2. I'm still looking for the California law that banned "mechanical devices to recover gold". I'm pretty good at finding laws and I'm "confused" how you found a law that I can't find and why you won't point us to where that law can be read.
  3. There is already law in California regarding placer mining with surface water. No placer mining operator shall mine by the placer process on any stream or on the watershed of any stream tributary directly or indirectly to the Sacramento River or the San Joaquin River without taking both of the following precautions to prevent pollution of the stream by the effluent from his or her operations: (a) Constructing a settling pond or ponds of sufficient size to permit the clarification of water used in the mining processes before the water is discharged into the stream. (b) Mixing with the effluent from mining operations aluminum sulphate and lime, or an equivalent clarifying substance which will cause the solid material in the effluent to coagulate and thus avoid rendering the water in the stream unfit for domestic water supply purposes. There is quite a bit more on the well described procedure for placer mining, including how to give proper notice. https://law.justia.com/codes/california/2021/code-prc/division-3-5/chapter-3/ To my mind it would be best to follow the law before approaching any agency for their opinion. Sometimes it's better to have all your ducks in a row before arguing what a duck is.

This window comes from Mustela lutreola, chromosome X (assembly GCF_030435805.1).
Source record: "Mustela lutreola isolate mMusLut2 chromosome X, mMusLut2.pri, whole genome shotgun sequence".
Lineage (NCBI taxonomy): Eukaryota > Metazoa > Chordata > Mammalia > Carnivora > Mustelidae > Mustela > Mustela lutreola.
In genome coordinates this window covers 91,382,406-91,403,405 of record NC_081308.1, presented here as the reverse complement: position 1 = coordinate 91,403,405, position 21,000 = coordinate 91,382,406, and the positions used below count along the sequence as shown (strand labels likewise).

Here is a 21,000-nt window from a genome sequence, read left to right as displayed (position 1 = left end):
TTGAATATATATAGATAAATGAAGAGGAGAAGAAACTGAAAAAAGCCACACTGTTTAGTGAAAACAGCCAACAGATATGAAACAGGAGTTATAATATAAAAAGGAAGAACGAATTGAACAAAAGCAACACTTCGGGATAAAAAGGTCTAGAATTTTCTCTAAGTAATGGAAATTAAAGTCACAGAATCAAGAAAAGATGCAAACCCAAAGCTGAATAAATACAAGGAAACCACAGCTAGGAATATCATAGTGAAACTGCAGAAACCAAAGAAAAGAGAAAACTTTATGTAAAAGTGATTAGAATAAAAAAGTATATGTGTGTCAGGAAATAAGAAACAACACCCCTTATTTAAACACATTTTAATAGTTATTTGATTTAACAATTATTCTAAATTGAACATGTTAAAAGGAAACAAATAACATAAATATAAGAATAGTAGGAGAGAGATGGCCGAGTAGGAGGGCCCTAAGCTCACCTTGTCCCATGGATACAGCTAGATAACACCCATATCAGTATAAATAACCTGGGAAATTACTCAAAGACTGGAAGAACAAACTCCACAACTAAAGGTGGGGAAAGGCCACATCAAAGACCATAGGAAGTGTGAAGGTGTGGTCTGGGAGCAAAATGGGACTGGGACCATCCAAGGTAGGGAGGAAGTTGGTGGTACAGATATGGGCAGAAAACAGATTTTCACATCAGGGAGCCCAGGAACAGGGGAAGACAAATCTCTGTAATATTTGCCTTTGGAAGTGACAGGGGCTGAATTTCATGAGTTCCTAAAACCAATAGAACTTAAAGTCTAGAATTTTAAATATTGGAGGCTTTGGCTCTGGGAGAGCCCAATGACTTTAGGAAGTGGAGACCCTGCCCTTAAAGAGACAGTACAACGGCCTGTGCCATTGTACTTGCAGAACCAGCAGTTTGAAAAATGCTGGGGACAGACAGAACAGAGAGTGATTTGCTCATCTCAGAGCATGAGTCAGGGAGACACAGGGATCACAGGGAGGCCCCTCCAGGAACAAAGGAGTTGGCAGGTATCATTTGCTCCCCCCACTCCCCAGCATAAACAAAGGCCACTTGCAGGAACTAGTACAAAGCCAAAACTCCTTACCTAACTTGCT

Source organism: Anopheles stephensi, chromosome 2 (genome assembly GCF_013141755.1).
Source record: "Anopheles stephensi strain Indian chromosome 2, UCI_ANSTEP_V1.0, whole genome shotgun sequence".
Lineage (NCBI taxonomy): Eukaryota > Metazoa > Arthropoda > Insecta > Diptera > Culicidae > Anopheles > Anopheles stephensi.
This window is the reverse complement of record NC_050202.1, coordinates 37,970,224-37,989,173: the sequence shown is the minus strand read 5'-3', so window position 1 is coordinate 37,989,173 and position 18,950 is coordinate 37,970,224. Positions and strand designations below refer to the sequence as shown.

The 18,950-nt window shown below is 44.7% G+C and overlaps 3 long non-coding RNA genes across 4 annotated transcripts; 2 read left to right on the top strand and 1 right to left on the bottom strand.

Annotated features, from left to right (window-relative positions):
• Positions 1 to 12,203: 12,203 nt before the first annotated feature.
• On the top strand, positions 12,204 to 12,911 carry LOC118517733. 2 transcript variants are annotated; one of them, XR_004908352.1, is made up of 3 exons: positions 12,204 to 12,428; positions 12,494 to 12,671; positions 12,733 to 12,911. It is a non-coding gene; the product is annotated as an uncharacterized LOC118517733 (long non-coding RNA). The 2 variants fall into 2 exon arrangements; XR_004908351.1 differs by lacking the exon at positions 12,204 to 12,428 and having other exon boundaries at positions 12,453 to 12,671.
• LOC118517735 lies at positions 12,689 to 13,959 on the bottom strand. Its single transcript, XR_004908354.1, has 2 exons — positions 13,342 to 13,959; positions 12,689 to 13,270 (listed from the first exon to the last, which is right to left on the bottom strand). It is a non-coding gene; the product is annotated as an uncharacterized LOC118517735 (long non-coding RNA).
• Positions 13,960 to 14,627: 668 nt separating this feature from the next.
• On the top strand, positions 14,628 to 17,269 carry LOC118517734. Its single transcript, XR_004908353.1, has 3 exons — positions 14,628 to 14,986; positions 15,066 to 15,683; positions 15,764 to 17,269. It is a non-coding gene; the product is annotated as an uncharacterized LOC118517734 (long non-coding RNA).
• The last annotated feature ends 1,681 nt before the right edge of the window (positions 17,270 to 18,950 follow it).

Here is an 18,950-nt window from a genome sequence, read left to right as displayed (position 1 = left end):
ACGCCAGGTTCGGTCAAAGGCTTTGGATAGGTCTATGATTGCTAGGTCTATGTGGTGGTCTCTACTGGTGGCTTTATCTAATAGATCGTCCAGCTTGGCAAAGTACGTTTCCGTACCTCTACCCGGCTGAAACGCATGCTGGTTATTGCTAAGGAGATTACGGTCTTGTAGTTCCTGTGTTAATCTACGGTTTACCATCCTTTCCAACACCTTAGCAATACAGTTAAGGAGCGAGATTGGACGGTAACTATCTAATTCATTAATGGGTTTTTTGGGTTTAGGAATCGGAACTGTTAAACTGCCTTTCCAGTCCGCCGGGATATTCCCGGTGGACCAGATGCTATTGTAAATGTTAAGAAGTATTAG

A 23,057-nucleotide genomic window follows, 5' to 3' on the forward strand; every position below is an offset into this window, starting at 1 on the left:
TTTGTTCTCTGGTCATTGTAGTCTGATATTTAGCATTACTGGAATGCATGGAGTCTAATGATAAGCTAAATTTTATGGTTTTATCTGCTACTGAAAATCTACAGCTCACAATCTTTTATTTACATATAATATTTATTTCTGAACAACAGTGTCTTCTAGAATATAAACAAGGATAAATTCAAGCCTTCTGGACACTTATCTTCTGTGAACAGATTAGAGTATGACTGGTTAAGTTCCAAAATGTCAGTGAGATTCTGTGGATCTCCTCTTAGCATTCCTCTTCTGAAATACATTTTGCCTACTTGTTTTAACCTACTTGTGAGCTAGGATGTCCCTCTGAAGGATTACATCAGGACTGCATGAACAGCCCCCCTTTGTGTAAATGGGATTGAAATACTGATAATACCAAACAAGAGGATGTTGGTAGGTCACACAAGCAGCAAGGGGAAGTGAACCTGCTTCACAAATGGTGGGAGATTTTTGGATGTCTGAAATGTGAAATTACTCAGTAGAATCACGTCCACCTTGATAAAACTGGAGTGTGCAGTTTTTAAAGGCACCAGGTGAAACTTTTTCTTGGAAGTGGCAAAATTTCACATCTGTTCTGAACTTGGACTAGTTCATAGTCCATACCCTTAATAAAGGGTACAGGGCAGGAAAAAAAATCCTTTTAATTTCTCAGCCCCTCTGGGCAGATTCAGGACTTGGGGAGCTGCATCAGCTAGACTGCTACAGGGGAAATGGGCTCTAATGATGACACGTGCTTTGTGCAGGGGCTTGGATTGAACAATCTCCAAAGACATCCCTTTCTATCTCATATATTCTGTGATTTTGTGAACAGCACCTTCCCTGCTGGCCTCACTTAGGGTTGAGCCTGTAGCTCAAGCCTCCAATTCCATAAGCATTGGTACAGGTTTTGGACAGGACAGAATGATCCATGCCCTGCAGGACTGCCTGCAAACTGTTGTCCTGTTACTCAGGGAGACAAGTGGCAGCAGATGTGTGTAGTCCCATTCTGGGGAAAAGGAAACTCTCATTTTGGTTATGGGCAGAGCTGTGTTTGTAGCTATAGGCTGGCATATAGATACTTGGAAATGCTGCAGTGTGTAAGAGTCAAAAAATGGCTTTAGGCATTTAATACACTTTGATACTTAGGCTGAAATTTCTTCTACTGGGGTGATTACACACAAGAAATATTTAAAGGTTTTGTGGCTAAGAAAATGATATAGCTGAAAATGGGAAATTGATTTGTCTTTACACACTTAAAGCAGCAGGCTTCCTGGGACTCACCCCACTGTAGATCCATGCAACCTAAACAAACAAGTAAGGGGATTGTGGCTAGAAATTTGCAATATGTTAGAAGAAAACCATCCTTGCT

4. You would think California would learn. Remember the Big Cut placer gold mine and how the county and state were screaming "illegal mining"? The state and county claimed he had no right to mine his land. He mined it anyway. https://www.nbcnews.com/id/wbna46309739 The mine owner was fined 900,000 dollars (which they never had to pay). The end result of the harassment was a federal judgement for 107 million dollars in favor of the miner. The Sacramento County Supervisor, planning director and aggregate resource manager for the county had more than 2 million dollars in judgements against them for their involvement in suppressing his mining rights. https://verdictsearch.com/verdict/historical-mine-operators-claimed-county-revoked-right-to-mine/ There are many laws in California regarding using surface waters. All of those water laws are based on the constitutional obligation of the state to ensure that the water is used for a beneficial purpose. California State Constitution Section 2 Article 10 https://leginfo.legislature.ca.gov/faces/codes_displaySection.xhtml?lawCode=CONS&sectionNum=SEC. 2.&article=X There are no laws prohibiting the use of water for mining because under California law mining is a beneficial use of water. The state water board agrees: The following definitions for beneficial uses are applicable statewide; Uses of water for industrial activities that do not depend primarily on water quality, including, but not limited to, mining, cooling water supply, hydraulic conveyance, gravel washing, fire protection, or oil well repressurization https://www.waterboards.ca.gov/about_us/performance_report_1314/plan_assess/docs/bu_definitions_012114.pdf The water board has no power to make laws or change the meaning of laws. The California constitution would have to be changed to give the water board the power to ban surface water use for mining.